abuse, isolation, blaming the victim, and threats and coercion. Most victims leave their
batters seven to eight times and return, before leaving for good. She said she did not
interview Ladrigue. She testified that batterers are never cured.
B. PETITIONER’S PHONE CALLS WHILE INCARCERATED
At trial, the prosecutor sought to introduce into evidence three jail calls from
Petitioner to Megan, in which he asked her to say certain things. Because defense counsel
had elicited that Megan lied under oath at the preliminary-examination hearing, the trial court
allowed the prosecutor to play the calls. Prior to trial, the trial court ruled that the prosecutor
could not introduce those calls but since defense counsel opened the door to the tapes, the
trial court found that they were now admissible. The prosecutor also sought to introduce a
separate phone call placed by Petitioner to Sheila Eigner, Megan’s stepmother, in which
Petitioner stated that he was in jail, that his bond was $25,000, that he’d been charged with
a felony, that the felony was home-invasion, third-degree, and that he might go to prison
III. PROCEDURAL BACKGROUND
The jury convicted Petitioner as charged. He was sentenced as described. Both state
appellate courts affirmed his convictions and sentences. People v. Thompson, No. 278243,
2008 WL 7488022, at *1, 6 (Mich. Ct. App. Dec. 16, 2008); People v. Thompson, 772
N.W.2d 336 (Mich. 2009) (Table). Petitioner neither filed a Motion for Relief from
Judgment with the state trial court nor a Petition for a Writ of Certiorari with the United
States Supreme Court. Rather, on December 22, 2010, he filed this Habeas Petition.
A. STANDARD OF REVIEW
The Antiterrorism and Effective Death Penalty Act of 1996 (“AEDPA”) imposes
the following standard of review for habeas cases:
An application for a writ of habeas corpus on behalf of a person in custody
pursuant to the judgment of a State court shall not be granted with respect to
any claim that was adjudicated on the merits in State court proceedings unless
the adjudication of the claim–
(1) resulted in a decision that was contrary to, or involved an unreasonable
application of, clearly established Federal law, as determined by the Supreme
Court of the United States; or
(2) resulted in a decision that was based on an unreasonable determination of
the facts in light of the evidence presented in the State court proceeding.
28 U.S.C. § 2254(d).
A decision of a state court is “contrary to” clearly established federal law if the state
court arrives at a conclusion opposite to that reached by the Supreme Court on a question of
law, or if the state court decides a case differently than the Supreme Court has on a set of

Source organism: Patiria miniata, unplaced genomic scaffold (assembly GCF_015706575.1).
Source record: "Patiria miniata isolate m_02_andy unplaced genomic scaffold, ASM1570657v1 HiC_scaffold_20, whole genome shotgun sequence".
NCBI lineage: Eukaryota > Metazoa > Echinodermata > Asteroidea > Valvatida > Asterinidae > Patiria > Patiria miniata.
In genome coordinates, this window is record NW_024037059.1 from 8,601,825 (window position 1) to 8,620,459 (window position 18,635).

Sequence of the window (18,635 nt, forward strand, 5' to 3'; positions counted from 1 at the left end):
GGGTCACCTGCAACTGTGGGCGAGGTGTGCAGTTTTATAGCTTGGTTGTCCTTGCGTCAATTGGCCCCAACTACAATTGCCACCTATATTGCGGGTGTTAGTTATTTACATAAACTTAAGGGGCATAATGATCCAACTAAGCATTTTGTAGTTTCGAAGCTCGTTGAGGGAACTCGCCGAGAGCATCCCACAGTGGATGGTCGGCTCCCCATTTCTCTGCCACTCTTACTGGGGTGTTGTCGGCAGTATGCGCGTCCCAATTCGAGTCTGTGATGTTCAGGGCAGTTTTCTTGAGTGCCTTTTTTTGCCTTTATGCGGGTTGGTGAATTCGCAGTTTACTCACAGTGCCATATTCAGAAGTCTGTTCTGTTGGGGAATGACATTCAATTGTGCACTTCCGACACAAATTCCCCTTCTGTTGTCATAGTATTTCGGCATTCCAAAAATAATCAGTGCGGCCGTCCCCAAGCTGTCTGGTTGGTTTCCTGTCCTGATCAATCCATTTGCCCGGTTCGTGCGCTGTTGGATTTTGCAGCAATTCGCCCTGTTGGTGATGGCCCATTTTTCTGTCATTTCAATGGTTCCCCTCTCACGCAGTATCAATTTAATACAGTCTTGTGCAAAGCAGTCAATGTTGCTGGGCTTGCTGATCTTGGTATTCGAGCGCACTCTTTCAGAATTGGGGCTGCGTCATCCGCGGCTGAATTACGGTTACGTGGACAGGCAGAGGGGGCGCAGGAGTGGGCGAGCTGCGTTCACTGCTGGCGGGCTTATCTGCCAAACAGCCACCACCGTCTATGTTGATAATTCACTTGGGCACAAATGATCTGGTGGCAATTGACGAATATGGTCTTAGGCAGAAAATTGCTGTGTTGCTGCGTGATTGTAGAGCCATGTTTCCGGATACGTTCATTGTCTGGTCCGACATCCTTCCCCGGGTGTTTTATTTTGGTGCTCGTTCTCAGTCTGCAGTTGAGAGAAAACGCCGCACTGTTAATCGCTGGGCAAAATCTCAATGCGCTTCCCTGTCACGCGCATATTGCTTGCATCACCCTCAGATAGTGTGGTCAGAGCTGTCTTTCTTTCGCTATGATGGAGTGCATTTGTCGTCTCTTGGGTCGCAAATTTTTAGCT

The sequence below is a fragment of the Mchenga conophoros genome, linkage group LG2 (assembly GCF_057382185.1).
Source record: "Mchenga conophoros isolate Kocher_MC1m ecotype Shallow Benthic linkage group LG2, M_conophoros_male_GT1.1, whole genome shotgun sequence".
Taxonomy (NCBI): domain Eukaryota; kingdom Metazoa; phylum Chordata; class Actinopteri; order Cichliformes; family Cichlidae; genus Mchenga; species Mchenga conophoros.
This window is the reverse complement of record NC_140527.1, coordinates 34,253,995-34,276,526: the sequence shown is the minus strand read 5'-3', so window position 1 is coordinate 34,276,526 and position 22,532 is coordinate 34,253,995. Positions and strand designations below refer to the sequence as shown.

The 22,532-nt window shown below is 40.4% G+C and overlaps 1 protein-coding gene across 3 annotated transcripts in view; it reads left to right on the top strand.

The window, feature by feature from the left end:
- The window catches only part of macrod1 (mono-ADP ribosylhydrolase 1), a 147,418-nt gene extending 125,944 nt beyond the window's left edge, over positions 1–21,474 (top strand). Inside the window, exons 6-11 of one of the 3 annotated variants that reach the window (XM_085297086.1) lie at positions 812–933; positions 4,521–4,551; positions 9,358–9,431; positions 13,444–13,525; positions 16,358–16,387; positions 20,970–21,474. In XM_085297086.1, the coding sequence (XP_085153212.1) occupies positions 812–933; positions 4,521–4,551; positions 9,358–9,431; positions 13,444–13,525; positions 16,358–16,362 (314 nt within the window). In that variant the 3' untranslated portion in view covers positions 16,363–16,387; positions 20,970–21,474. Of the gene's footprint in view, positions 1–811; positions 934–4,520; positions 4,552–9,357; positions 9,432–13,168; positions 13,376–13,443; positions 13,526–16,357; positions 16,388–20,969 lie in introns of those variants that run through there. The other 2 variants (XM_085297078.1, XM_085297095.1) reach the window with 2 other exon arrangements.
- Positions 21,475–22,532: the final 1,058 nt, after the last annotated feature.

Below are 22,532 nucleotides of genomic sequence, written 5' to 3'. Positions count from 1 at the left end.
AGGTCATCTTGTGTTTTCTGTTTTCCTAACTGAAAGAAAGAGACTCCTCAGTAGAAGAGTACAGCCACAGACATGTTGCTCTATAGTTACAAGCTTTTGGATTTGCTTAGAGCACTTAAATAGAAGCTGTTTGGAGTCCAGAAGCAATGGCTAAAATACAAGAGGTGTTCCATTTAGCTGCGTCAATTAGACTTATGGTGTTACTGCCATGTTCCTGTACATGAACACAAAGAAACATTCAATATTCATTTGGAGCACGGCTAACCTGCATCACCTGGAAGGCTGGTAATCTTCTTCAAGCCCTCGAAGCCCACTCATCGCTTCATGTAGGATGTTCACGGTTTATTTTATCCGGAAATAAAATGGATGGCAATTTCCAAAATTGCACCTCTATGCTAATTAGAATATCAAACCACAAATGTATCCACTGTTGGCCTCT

materially indistinguishable facts. Williams v. Taylor, 529 U.S. 362, 405-06 (2000). An
“unreasonable application” occurs when a state court has applied clearly established federal
law in an objectively unreasonable manner. Id. at 409. A federal habeas court may not issue
a writ if it concludes the state court applied clearly established federal law merely
erroneously or incorrectly. Id. at 411.
The Supreme Court has explained that “[a] federal court’s collateral review of a
state-court decision must be consistent with the respect due state courts in our federal
system.” Miller-El v. Cockrell, 537 U.S. 322, 340 (2003). The “AEDPA thus imposes a
‘highly deferential standard for evaluating state-court rulings,’ and ‘demands that state-court
decisions be given the benefit of the doubt.’” Renico v. Lett, 559 U.S. ---, ---, 130 S.Ct.
1855, 1862 (2010) (quoting Lindh v. Murphy, 521 U.S. 320, 333 n.7 (1997); Woodford v.
Viscotti, 537 U.S. 19, 24 (2002) (per curiam)). “[A] state court’s determination that a claim
lacks merit precludes federal habeas relief so long as ‘fairminded jurists could disagree’ on
the correctness of the state court’s decision.” Harrington v. Richter, 562 U.S. ---, ---, 131
S.Ct. 770, 786 (2011) (citing Yarborough v. Alvarado, 541 U.S. 652, 664 (2004)). The
Supreme Court has emphasized “[i]t bears repeating that even a strong case for relief does
not mean the state court’s contrary conclusion was unreasonable.” Harrington, 131 S.Ct. at
786 (citation omitted).
Although 28 U.S.C. § 2254(d), as amended by the AEDPA, does not completely bar
federal courts from relitigating claims that have previously been rejected in the state courts,
it preserves the authority for a federal court to grant habeas relief only “in cases where there
is no possibility fairminded jurists could disagree that the state [-]court’s decision conflicts
with” the Supreme Court's precedents. Harrington, 131 S.Ct. at 786. Indeed, “[s]ection
2254(d) reflects the view that habeas corpus is a ‘guard against extreme malfunctions in the
state criminal justice systems,’ not a substitute for ordinary error correction through appeal.”
Id. (citing Jackson v. Virginia, 443 U.S. 307, 332 n.5 (1979)) (Stevens, J., concurring in
judgment)). Therefore, in order to obtain habeas relief in federal court, a state prisoner is
required to show that the state court's rejection of his claim “was so lacking in justification
that there was an error well understood and comprehended in existing law beyond any
possibility for fairminded disagreement.” Id. at 786-87.
A state court’s factual determinations are presumed correct on federal habeas review.
See 28 U.S.C. § 2254(e)(1). A habeas petitioner may rebut this presumption only with clear